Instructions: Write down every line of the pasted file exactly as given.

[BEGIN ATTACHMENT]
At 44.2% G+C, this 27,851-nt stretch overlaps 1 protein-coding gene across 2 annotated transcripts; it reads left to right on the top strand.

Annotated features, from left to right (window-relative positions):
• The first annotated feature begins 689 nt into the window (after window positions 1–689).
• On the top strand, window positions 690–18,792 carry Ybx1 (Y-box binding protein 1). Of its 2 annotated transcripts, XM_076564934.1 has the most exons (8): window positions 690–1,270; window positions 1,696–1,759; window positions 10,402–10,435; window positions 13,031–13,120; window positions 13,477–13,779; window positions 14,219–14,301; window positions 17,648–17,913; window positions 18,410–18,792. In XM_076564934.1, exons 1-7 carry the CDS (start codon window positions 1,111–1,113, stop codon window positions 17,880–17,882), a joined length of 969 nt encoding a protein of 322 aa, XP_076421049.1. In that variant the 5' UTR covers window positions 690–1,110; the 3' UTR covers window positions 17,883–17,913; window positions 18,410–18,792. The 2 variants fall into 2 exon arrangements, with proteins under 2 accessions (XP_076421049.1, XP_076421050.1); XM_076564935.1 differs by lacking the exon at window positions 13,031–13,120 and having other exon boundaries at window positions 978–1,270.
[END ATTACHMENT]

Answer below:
At 44.2% G+C, this 27,851-nt stretch overlaps 1 protein-coding gene across 2 annotated transcripts; it reads left to right on the top strand.

Annotated features, from left to right (window-relative positions):
• The first annotated feature begins 689 nt into the window (after window positions 1–689).
• On the top strand, window positions 690–18,792 carry Ybx1 (Y-box binding protein 1). Of its 2 annotated transcripts, XM_076564934.1 has the most exons (8): window positions 690–1,270; window positions 1,696–1,759; window positions 10,402–10,435; window positions 13,031–13,120; window positions 13,477–13,779; window positions 14,219–14,301; window positions 17,648–17,913; window positions 18,410–18,792. In XM_076564934.1, exons 1-7 carry the CDS (start codon window positions 1,111–1,113, stop codon window positions 17,880–17,882), a joined length of 969 nt encoding a protein of 322 aa, XP_076421049.1. In that variant the 5' UTR covers window positions 690–1,110; the 3' UTR covers window positions 17,883–17,913; window positions 18,410–18,792. The 2 variants fall into 2 exon arrangements, with proteins under 2 accessions (XP_076421049.1, XP_076421050.1); XM_076564935.1 differs by lacking the exon at window positions 13,031–13,120 and having other exon boundaries at window positions 978–1,270.